In the past decade, there has been an explosion of bilateral trade agreements. This increase in international economic activity has led scholars to analyze the role of trade in development and human rights. The United States – Korea Free Trade Agreement (―KORUS FTA‖) is an example of a recent bilateral agreement that has exhibited the tension between these areas. The KORUS FTA is the largest bilateral trade agreement since the North American Free Trade Agreement. President Bush signed the agreement in 2007, but it still awaits Congressional approval. The labor provisions of the agreement have received criticism from the labor lobby, various human rights groups, and the Congressional Labor Advisory Committee for Trade Negotiations and Trade Policy. Because of its size and its potential effects on one of the United States’ largest trading partners, the KORUS FTA will undoubtedly be influential as a model for future trade agreements.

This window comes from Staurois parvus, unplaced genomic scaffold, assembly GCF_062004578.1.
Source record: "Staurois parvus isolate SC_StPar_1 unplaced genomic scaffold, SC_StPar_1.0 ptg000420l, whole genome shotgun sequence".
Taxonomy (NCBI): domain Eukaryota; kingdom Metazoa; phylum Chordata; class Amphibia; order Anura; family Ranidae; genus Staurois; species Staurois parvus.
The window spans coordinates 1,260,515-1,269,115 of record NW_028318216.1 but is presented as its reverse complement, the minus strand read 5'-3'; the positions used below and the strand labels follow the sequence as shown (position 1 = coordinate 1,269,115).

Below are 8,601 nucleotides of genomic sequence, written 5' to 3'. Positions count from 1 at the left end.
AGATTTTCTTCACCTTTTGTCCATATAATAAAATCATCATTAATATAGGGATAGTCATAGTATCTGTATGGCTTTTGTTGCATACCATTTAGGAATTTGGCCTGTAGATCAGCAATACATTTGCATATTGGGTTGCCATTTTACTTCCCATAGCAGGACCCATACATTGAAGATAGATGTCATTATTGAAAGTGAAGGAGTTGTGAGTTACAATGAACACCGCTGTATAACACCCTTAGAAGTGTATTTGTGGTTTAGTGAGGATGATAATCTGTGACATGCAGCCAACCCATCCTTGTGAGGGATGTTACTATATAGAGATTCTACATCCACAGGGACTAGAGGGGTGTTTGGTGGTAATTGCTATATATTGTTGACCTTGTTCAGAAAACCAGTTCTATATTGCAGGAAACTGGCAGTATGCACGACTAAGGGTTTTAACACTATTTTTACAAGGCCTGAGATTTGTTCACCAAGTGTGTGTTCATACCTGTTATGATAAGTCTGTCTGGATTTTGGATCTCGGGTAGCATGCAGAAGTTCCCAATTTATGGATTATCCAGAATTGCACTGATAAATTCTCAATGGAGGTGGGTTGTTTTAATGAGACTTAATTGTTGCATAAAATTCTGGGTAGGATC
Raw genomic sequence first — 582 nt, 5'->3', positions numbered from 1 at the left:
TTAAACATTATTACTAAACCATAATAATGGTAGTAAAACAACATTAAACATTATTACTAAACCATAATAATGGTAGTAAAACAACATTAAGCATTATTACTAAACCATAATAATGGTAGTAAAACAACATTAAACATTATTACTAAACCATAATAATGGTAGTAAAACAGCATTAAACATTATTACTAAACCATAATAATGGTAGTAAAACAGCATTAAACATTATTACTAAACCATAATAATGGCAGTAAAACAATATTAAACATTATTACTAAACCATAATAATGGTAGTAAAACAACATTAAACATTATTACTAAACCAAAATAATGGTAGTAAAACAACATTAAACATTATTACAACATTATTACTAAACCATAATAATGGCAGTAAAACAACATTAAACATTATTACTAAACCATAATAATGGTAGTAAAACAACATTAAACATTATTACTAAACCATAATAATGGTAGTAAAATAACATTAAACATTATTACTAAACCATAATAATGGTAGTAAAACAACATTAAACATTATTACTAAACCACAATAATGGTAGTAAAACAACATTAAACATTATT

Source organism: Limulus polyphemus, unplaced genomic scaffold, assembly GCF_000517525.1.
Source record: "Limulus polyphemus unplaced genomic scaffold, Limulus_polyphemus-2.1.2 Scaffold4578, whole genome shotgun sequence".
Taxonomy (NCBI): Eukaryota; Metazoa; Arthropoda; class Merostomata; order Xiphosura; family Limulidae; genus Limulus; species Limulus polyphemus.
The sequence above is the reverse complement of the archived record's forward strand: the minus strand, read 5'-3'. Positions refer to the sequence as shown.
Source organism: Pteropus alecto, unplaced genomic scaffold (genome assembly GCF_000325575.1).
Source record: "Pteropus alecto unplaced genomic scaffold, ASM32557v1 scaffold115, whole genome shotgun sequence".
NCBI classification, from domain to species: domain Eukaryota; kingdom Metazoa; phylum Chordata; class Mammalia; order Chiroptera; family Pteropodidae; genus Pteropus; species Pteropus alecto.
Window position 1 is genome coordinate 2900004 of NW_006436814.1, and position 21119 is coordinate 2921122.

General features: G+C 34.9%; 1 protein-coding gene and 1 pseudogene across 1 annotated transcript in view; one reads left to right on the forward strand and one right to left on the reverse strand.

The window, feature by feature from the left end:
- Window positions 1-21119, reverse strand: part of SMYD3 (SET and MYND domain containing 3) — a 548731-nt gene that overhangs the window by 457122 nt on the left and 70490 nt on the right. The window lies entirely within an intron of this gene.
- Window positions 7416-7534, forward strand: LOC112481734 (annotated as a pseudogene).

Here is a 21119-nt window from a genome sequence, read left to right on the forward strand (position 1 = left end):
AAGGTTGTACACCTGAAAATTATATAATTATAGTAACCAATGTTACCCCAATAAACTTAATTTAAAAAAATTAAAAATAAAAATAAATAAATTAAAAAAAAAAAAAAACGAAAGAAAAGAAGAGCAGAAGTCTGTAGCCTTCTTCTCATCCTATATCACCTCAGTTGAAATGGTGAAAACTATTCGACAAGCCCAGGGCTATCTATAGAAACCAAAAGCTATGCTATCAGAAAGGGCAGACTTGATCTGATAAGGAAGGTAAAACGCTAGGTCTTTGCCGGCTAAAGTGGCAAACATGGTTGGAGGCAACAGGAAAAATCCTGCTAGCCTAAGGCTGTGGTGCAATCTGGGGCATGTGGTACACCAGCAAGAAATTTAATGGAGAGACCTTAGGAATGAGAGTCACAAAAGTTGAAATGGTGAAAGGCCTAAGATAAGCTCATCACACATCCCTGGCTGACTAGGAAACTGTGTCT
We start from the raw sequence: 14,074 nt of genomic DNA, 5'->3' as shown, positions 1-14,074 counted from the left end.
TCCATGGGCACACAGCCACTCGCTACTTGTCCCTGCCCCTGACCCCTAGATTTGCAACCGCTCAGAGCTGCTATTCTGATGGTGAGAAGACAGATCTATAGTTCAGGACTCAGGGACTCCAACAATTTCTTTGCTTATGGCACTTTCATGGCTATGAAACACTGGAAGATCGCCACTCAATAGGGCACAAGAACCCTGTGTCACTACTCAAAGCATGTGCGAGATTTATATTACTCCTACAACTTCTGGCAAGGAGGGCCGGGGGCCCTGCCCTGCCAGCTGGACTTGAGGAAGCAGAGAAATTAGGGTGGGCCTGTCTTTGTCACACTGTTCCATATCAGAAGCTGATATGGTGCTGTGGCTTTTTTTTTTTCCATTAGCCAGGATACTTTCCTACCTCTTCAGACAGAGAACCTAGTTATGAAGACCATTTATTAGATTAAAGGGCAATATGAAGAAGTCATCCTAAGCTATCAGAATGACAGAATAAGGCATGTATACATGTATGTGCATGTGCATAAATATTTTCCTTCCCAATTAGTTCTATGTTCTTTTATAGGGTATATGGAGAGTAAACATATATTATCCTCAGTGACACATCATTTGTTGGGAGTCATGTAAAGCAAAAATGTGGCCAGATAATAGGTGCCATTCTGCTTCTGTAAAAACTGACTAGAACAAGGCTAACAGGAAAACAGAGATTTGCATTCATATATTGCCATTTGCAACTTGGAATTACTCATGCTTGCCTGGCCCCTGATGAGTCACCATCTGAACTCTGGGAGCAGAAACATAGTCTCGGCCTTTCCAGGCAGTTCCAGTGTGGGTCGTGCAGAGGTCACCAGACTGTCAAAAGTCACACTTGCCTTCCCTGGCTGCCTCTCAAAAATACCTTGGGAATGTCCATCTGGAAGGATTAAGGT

This Article analyzes alternative and additional labor provisions that can improve the KORUS FTA’s capacity to deal with labor violations. First, the Article describes the current KORUS FTA and its labor provisions. Second, it explains the issues these provisions raise. Third, the Article examines three possible alternatives or additions to the labor provisions that might better address these issues. Lastly, the Article argues that an institutional monitoring organization must be a part of the KORUS FTA to ensure that labor violations are identified and dealt with in a timely and non-biased manner.